If you're still feeling the bite of the recession (even if it's technically over), you're on the lookout for deals. Author Josh Kaufman is offering one incredible discount.
If you want to master business basics and advance your career, forget spending big money on an MBA, argues Kaufman, who thinks you should buy his book instead. The Personal MBA: Master the Art of Business ($15.49 on Amazon, at the moment) offers a reading list and self-study guide designed to give you the goods, without the mountains of debt.
But can a library and study guide replace what you'd get on campus (or even online)? We asked Kaufman which aspiring business people should dig into his book and which should start prepping for the GMAT. Here are most though-provoking bits if our conversation:
Your book has a program for a DIY business MBA. Are you all-around anti-MBA, or is a traditional biz degree right for some?
I'm not necessarily anti-MBA -- I'm anti-unnecessary debt. Unfortunately, business school is a very poor deal for most students. You pay too much for a paltry return.
Is it worth it if you get the pedigree and network of a Stanford or Harvard?
If the MBA is from a top school, an MBA makes it easier to land an interview at a Fortune 50, big-six accounting firm, prestige consulting firm, or investment bank. In essence, you're buying a $150,000+ interview, and unless you're already wealthy, you're financing it with the worst sort of debt.
Beware the mystique trap: a job may look attractive, but once you're in it, it's far less exciting. These positions are almost uniformly stressful, demanding, time-consuming, and low on autonomy. If you sell your freedom for a credential, you may end up as an indentured servant.
If you want to succeed on your own terms, or want to start your own business, you're better off skipping the MBA and learning business on your own.
Does self-study have inherent advantages in addition to cost and flexibility?
It gives you the freedom to explore unexpected connections. For example, one of the books I recommend is Deep Survival, which at first blush appears to be about wilderness survival. Odd for a business reading list, until you realize that the human mind reacts to threatening workplace and negotiation situations the same way it responds to physical threats. Learning how the mind works under stress is enormously beneficial -- and you can learn the most by examining what happens when the human psyche is pushed to the absolute limit.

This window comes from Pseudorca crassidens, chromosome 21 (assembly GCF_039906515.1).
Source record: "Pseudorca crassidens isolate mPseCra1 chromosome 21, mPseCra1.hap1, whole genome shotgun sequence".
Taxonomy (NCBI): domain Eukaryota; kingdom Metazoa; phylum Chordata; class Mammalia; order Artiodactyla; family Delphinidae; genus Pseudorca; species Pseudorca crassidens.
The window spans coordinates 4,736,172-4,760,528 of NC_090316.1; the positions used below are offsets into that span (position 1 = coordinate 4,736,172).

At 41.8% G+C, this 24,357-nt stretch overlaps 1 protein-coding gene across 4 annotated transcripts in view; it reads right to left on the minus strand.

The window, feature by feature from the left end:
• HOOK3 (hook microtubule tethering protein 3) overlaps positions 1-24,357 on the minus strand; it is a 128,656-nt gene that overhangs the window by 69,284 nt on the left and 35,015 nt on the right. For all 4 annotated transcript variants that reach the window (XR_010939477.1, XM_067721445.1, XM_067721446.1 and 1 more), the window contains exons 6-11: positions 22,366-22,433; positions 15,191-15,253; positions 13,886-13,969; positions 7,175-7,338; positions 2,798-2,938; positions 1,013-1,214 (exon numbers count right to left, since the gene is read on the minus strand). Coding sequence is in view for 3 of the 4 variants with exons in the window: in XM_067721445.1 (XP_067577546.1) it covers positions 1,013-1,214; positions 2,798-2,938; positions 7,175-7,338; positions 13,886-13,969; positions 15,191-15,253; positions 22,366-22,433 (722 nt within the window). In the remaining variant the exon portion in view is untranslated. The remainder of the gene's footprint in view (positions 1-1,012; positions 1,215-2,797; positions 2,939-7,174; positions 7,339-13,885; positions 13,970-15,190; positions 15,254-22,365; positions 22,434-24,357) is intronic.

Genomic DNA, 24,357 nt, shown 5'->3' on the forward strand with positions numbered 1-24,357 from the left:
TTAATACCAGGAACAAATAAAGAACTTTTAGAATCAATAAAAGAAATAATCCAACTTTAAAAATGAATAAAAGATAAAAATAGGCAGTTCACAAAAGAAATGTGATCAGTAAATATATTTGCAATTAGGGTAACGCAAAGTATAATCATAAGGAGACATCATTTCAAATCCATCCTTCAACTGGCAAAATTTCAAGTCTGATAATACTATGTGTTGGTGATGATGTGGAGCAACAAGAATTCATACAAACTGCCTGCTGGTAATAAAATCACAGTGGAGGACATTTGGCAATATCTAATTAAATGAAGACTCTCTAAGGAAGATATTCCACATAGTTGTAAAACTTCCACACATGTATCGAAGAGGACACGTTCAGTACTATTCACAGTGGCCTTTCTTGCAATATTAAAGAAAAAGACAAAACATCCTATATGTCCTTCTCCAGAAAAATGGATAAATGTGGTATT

Examining edge cases can teach you more than focusing on more "normal" situations. By teaching yourself, you can explore the world more broadly to make unconventional and useful connections between topics. That depth of knowledge makes you a more insightful and more flexible person.
Also, degree programs are designed for the benefit of bureaucratic credentialing organizations, not necessarily to help you get the best results. By studying on your own, you can optimize your studies to get better results in less time.
The 80/20 principle applies to learning a new skill. Learn the 5 percent of concepts that provide 95 percent of the value of business study, and you can go surprisingly far, whether you're starting your own company or doing great work for someone else.
Do readers need some kind of "prerequisite" to do well with the your study program?
Most people assume business is complicated, so they're intimidated. The truth is that business isn't complicated - it's just not taught very well. Business isn't rocket science, but you do have to know what businesses really are. Once you've mastered the essentials, you're in good shape.
So, you get a great education with your book. How do you prove it for potential employers without that piece of paper?
That assumes you want to work for someone else. The fastest way to become a CEO is to start your own business; If you work for yourself, you can make your job as great as you want it to be. No interview required. And if you deliver valuable things, customers don't care about credentials.
That said, employers respond to results. The Personal MBA isn't a resume point. With the concepts and skills you learn, your work will produce real results.
How do you recommend people doing self-directed study stay focused? Isn't it easy to get distracted without the structure of traditional education?
There's no way around it: learning new skills takes time. How much time is mostly a matter of how you structure the learning process. Set aside dedicated time to learn every day, and eliminate distractions. I find blocking my internet connection and turning off my phone does wonders -- interruptions kill your concentration, and affect your ability to retain and use the information.
I also find that immediately applying what you learn is the key to making the concepts stick. If you're reading a book about business planning that recommends an approach, pull out a notebook and actually do what the book recommends. Reading is never enough -- you must apply what you learn as quickly as possible if you want to reap the rewards.
By the time you finish a book, you should have at least three action items related to what you learn. If you don't, you're probably wasting your time. If, a few pages in, you don't think the book will help you, put it down and read something else that will.
Have you seen your book really help any of its "graduates"?
No matter who you are or what you do, learning the fundamentals of business can make you more successful. The good news is that learning the essentials isn't difficult or expensive -- you can learn them yourself, and be the master of your own destiny.